The Intercooler is a critical mod for every single BMW 335i – the OEM intercooler is undersized and if you want more power out of the car, the intercooler is one of the key components that allows you to step up to more aggressive mapping. Matt T went with a Mishimoto Front Mount Intercooler, which we mentioned a few weeks back in another feature. Deceptively heavy, this dense core Mishimoto FMIC for BMW 335i offers some of the best cooling capacity for the E90/E92 platform, offering 35*f reductions in air charge temperatures and right out of the box yields a 20whp increase, and will be a huge supporting player in concert with your other modifications.

We’ve said it before and we’ll say it again – don’t be scared away from upgrading your intercooler because upgrading your intercooler is one of the most important upgrades to make for virtually every factory turbocharged car.



This is how the FMIC out of Matt’s car looked when we pulled it out and installed the Mishimoto FMIC (in the background of this shot) – and you can see why it made such a big difference when we did the Walnut Blasting Service for BMW on Matt’s 335i. Matt’s 335i had a huge amount of oil in the intercooler and chargepipe system when it came in- as you might expect of a used car with an unknown service history, and having seen the benefits of Walnut Blasting on Mod Expert Alan Wei’s car and numerous 335i’s since, Mod Expert Elliott recommended that Matt get the BMW Walnut Blasting service done sooner than later as it’d make a big difference in power -not to mention that Cobb and BMS recommend you have it done before dyno tuning your car.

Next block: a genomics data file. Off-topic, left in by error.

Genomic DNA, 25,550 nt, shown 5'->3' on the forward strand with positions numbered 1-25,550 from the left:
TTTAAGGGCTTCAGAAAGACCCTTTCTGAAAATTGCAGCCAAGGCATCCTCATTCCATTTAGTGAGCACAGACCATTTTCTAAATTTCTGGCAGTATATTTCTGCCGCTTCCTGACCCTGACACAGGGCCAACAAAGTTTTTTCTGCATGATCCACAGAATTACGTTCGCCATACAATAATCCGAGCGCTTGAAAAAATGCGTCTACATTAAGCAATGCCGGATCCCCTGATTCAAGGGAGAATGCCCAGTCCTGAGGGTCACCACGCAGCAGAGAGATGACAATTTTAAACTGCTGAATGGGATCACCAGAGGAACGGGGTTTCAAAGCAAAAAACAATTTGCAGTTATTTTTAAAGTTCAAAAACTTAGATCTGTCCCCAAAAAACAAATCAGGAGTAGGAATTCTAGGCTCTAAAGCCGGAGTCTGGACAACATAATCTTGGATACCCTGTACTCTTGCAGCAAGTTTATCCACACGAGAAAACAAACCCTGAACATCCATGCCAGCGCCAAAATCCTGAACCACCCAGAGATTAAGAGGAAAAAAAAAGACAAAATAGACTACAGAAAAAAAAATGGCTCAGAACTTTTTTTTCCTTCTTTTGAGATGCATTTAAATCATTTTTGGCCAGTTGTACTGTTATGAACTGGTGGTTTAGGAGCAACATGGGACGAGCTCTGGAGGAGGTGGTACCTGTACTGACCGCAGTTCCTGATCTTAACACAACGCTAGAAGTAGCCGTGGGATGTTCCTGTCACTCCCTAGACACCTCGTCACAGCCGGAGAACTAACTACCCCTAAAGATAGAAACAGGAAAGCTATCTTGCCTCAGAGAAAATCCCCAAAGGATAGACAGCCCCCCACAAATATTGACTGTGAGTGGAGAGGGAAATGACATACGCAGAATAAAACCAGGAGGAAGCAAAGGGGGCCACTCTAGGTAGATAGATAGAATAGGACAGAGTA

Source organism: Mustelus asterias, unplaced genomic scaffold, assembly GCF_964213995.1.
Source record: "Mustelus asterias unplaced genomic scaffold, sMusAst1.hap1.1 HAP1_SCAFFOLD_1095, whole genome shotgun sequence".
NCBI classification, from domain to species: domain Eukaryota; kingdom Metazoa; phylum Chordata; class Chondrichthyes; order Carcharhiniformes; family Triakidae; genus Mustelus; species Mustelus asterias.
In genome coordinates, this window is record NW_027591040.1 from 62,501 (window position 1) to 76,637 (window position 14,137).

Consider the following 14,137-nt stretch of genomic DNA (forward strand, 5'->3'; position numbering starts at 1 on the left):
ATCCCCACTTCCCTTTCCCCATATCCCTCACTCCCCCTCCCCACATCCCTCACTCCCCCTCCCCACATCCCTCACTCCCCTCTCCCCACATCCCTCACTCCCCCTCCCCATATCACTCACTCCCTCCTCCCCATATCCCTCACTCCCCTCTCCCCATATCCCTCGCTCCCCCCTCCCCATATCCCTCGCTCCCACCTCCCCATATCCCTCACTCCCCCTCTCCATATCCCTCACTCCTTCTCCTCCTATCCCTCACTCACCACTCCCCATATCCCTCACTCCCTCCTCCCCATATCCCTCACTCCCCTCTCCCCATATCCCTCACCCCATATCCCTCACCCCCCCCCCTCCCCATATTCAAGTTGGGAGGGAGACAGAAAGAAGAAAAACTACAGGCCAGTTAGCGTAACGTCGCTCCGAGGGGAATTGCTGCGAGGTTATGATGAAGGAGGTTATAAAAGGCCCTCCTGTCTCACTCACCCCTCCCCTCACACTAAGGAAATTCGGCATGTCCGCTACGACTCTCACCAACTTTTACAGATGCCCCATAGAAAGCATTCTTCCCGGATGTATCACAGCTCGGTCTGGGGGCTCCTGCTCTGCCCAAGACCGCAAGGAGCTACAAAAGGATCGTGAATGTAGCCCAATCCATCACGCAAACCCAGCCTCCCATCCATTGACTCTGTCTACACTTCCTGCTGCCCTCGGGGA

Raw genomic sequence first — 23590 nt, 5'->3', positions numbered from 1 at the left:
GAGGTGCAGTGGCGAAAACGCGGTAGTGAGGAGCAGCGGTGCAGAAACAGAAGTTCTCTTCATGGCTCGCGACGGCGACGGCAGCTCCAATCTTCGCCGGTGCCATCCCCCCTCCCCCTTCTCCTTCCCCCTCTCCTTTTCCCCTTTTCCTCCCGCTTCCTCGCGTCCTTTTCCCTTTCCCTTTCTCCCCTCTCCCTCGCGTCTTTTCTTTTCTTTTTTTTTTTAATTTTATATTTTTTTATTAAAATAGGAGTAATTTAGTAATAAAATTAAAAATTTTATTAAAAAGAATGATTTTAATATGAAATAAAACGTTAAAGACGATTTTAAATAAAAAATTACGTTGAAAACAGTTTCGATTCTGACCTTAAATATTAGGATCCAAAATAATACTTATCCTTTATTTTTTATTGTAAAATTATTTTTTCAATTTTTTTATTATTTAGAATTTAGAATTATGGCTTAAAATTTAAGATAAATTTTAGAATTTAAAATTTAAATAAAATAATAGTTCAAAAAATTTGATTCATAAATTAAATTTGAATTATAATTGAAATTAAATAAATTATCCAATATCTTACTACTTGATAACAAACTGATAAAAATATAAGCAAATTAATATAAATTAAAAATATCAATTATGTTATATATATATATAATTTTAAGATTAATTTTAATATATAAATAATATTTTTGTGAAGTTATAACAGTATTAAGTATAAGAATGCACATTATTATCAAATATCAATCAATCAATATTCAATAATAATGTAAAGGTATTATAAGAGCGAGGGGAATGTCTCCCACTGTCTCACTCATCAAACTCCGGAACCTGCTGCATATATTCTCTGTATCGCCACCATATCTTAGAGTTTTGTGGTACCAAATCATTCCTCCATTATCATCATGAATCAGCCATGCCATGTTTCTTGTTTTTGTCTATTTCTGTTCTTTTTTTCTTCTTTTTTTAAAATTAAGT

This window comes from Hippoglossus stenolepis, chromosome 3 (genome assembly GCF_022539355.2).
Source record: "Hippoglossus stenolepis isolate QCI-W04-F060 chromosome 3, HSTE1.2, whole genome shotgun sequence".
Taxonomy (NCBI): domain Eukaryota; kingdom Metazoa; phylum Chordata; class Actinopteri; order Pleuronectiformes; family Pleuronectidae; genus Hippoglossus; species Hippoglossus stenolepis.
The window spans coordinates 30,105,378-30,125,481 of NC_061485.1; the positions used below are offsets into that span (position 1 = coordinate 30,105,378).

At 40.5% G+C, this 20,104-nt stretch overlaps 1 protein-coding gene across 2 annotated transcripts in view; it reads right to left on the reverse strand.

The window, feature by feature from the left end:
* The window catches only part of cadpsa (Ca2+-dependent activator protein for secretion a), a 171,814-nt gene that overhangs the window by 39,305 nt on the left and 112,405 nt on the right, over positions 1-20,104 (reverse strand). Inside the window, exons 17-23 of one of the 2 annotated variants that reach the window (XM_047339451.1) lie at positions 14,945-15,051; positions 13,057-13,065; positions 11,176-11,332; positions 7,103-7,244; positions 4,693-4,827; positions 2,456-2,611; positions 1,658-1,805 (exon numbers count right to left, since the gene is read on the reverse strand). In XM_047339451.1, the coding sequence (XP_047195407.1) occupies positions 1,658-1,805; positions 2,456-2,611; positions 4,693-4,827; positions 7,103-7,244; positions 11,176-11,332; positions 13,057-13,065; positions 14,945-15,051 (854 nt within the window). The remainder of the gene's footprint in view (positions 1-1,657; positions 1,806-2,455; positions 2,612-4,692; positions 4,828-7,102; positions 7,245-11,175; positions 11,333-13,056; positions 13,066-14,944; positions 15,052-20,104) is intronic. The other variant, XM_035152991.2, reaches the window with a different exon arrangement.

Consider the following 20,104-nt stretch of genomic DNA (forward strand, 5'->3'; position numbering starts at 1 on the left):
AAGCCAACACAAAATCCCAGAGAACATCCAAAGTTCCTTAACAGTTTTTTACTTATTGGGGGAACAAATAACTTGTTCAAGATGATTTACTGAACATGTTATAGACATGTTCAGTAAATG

After we did the Walnut Blasting Service on his BMW, Matt told us, “(It feels) much crisper low-end response, and I noticed more power in the top end.”

Bolstering the power gains afforded by the JB4 and Mishimoto FMIC is are a few other clever mods which yield another 20-25whp/25-30wtq gain, bringing overall power estimates to somewhere around 400whp – where exactly, Matt T isn’t saying. Since the car retains the OEM catback E90 335i Exhaust, Matt’s BMW sounds darn near stock, drawing no “unwanted attention.”BMW-E90-335i-Matt-T-VRSF-Mishimoto-Turbosmart-BMS-img001 BMW-E90-335i-Matt-T-VRSF-Mishimoto-Turbosmart-BMS-img002

It’s only with a flash that the Mishimoto FMIC just starts to peek through from behind the grille.

With stock wheels and stock ride height, the casual observer would think, “oh, it’s a stock 335i.”BMW-E90-335i-Matt-T-VRSF-Mishimoto-Turbosmart-BMS-img007
The fact that Matt has retained the stock exhaust makes the build all that much sneakier, the kind of dirty OEM tips are an excellent touch and do a great job of concealing the power hiding behind the “bland” facade.BMW-E90-335i-Matt-T-VRSF-Mishimoto-Turbosmart-BMS-img008

We hope you enjoyed the photos and scoping out Matt’s Modded BMW 335i Sleeper build.

Interested in modifying your BMW? Talk to the Mod Experts, like Elliott who helped Matt T turn this 335i from a stock snoozer into the sneaky sleeper it is today- give us a call at 714-582-3330 (x8009 for Elliott), chat live at or email or

Thanks for reading, see you next time!

Story & Photos Nick Gregson